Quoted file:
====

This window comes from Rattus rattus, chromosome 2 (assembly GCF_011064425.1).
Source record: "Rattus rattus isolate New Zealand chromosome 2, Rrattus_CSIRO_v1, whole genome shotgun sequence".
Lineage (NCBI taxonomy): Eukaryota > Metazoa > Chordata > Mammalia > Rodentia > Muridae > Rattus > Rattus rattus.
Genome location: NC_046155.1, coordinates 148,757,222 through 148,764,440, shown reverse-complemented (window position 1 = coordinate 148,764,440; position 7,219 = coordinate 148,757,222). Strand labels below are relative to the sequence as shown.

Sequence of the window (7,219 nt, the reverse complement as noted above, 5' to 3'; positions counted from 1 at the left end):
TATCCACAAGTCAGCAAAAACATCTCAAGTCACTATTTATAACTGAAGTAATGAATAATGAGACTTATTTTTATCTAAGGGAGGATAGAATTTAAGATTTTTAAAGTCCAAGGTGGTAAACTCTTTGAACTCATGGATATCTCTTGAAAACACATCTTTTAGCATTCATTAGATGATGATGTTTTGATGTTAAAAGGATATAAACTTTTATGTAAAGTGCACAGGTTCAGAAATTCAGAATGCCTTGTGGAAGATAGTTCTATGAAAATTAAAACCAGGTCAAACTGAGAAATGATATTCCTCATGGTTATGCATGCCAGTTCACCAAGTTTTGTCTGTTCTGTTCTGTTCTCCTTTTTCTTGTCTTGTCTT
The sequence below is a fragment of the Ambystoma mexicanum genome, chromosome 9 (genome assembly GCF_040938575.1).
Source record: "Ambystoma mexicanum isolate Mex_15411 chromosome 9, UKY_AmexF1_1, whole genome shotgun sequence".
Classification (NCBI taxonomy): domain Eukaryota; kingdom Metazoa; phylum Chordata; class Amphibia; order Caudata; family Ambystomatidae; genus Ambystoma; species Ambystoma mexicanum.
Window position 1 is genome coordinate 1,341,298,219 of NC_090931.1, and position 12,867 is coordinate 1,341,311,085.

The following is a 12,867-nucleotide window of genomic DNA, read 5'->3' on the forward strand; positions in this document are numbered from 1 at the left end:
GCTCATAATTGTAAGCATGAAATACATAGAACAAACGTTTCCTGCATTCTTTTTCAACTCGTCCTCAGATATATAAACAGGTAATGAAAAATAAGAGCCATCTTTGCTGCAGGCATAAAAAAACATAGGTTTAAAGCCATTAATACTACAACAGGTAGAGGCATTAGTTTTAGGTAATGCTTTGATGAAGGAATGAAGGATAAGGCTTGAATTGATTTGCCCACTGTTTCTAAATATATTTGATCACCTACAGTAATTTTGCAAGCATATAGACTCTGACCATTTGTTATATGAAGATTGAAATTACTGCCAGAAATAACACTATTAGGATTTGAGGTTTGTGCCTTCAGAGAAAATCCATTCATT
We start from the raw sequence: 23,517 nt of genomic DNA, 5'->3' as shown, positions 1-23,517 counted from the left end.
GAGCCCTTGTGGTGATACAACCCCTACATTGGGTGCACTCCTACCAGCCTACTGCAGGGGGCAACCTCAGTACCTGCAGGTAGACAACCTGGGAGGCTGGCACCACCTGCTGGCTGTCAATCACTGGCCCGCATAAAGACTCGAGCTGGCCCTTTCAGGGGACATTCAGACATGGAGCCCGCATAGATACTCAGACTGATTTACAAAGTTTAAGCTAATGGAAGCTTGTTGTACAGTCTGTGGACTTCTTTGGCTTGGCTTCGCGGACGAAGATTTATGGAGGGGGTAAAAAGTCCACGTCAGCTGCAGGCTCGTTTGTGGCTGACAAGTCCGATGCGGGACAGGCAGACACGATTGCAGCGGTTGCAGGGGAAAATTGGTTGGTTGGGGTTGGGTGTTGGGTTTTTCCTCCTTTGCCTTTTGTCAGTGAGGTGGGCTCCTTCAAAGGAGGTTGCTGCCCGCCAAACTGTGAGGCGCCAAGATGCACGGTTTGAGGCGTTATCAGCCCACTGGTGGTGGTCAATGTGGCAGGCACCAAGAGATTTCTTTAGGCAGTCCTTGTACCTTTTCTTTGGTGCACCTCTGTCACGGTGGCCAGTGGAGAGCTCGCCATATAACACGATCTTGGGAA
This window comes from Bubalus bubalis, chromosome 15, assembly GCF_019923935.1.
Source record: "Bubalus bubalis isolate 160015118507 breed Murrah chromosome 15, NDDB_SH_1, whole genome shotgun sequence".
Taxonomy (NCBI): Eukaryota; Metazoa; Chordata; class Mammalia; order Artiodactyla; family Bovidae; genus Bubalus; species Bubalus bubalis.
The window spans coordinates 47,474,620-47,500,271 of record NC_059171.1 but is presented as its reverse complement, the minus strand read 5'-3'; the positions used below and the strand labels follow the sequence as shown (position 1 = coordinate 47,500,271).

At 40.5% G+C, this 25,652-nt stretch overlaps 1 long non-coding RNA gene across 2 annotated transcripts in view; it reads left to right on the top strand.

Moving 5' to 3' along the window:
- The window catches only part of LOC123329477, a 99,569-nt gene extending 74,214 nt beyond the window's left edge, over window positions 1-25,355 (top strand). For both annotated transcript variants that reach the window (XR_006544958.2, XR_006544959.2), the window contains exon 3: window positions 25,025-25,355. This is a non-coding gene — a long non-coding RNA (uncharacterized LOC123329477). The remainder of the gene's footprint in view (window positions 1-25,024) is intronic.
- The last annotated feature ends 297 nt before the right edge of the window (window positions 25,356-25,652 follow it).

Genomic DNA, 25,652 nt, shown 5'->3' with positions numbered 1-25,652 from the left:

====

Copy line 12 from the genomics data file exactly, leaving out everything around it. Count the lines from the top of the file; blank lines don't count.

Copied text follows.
GCTCATAATTGTAAGCATGAAATACATAGAACAAACGTTTCCTGCATTCTTTTTCAACTCGTCCTCAGATATATAAACAGGTAATGAAAAATAAGAGCCATCTTTGCTGCAGGCATAAAAAAACATAGGTTTAAAGCCATTAATACTACAACAGGTAGAGGCATTAGTTTTAGGTAATGCTTTGATGAAGGAATGAAGGATAAGGCTTGAATTGATTTGCCCACTGTTTCTAAATATATTTGATCACCTACAGTAATTTTGCAAGCATATAGACTCTGACCATTTGTTATATGAAGATTGAAATTACTGCCAGAAATAACACTATTAGGATTTGAGGTTTGTGCCTTCAGAGAAAATCCATTCATT